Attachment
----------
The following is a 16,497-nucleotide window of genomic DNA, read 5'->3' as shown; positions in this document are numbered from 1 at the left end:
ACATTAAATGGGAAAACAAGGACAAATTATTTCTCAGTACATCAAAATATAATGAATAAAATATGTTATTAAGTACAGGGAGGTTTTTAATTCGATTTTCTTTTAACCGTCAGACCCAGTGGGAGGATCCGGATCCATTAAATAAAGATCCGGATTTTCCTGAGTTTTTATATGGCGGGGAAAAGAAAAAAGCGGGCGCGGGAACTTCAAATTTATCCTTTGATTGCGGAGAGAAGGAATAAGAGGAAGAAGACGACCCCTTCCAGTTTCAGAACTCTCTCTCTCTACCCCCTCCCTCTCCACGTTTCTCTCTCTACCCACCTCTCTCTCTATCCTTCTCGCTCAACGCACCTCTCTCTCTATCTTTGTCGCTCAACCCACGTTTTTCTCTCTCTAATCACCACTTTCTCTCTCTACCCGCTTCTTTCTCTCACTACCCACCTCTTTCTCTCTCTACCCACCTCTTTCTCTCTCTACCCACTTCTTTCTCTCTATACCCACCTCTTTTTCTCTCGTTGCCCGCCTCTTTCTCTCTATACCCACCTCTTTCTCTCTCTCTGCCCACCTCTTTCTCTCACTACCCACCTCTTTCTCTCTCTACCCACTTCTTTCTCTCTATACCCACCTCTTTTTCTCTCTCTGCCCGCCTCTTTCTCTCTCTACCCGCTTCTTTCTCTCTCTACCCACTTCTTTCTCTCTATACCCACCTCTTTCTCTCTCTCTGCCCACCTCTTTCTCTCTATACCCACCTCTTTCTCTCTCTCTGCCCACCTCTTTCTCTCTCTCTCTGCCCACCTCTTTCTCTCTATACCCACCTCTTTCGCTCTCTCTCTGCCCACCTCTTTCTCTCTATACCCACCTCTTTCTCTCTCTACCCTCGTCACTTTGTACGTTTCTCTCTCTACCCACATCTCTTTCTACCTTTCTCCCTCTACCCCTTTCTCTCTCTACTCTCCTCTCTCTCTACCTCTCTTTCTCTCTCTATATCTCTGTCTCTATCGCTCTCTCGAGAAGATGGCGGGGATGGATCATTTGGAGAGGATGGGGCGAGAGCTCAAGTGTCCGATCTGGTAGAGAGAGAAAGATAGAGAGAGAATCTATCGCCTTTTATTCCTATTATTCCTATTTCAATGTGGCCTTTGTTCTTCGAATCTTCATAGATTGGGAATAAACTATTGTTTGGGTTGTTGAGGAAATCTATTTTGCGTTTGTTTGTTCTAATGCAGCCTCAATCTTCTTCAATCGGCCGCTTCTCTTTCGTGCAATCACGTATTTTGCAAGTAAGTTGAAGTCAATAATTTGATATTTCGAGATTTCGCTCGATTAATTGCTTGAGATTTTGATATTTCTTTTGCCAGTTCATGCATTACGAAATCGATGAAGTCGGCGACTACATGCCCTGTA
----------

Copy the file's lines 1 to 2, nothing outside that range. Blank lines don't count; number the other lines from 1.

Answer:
The following is a 16,497-nucleotide window of genomic DNA, read 5'->3' as shown; positions in this document are numbered from 1 at the left end:
ACATTAAATGGGAAAACAAGGACAAATTATTTCTCAGTACATCAAAATATAATGAATAAAATATGTTATTAAGTACAGGGAGGTTTTTAATTCGATTTTCTTTTAACCGTCAGACCCAGTGGGAGGATCCGGATCCATTAAATAAAGATCCGGATTTTCCTGAGTTTTTATATGGCGGGGAAAAGAAAAAAGCGGGCGCGGGAACTTCAAATTTATCCTTTGATTGCGGAGAGAAGGAATAAGAGGAAGAAGACGACCCCTTCCAGTTTCAGAACTCTCTCTCTCTACCCCCTCCCTCTCCACGTTTCTCTCTCTACCCACCTCTCTCTCTATCCTTCTCGCTCAACGCACCTCTCTCTCTATCTTTGTCGCTCAACCCACGTTTTTCTCTCTCTAATCACCACTTTCTCTCTCTACCCGCTTCTTTCTCTCACTACCCACCTCTTTCTCTCTCTACCCACCTCTTTCTCTCTCTACCCACTTCTTTCTCTCTATACCCACCTCTTTTTCTCTCGTTGCCCGCCTCTTTCTCTCTATACCCACCTCTTTCTCTCTCTCTGCCCACCTCTTTCTCTCACTACCCACCTCTTTCTCTCTCTACCCACTTCTTTCTCTCTATACCCACCTCTTTTTCTCTCTCTGCCCGCCTCTTTCTCTCTCTACCCGCTTCTTTCTCTCTCTACCCACTTCTTTCTCTCTATACCCACCTCTTTCTCTCTCTCTGCCCACCTCTTTCTCTCTATACCCACCTCTTTCTCTCTCTCTGCCCACCTCTTTCTCTCTCTCTCTGCCCACCTCTTTCTCTCTATACCCACCTCTTTCGCTCTCTCTCTGCCCACCTCTTTCTCTCTATACCCACCTCTTTCTCTCTCTACCCTCGTCACTTTGTACGTTTCTCTCTCTACCCACATCTCTTTCTACCTTTCTCCCTCTACCCCTTTCTCTCTCTACTCTCCTCTCTCTCTACCTCTCTTTCTCTCTCTATATCTCTGTCTCTATCGCTCTCTCGAGAAGATGGCGGGGATGGATCATTTGGAGAGGATGGGGCGAGAGCTCAAGTGTCCGATCTGGTAGAGAGAGAAAGATAGAGAGAGAATCTATCGCCTTTTATTCCTATTATTCCTATTTCAATGTGGCCTTTGTTCTTCGAATCTTCATAGATTGGGAATAAACTATTGTTTGGGTTGTTGAGGAAATCTATTTTGCGTTTGTTTGTTCTAATGCAGCCTCAATCTTCTTCAATCGGCCGCTTCTCTTTCGTGCAATCACGTATTTTGCAAGTAAGTTGAAGTCAATAATTTGATATTTCGAGATTTCGCTCGATTAATTGCTTGAGATTTTGATATTTCTTTTGCCAGTTCATGCATTACGAAATCGATGAAGTCGGCGACTACATGCCCTGTA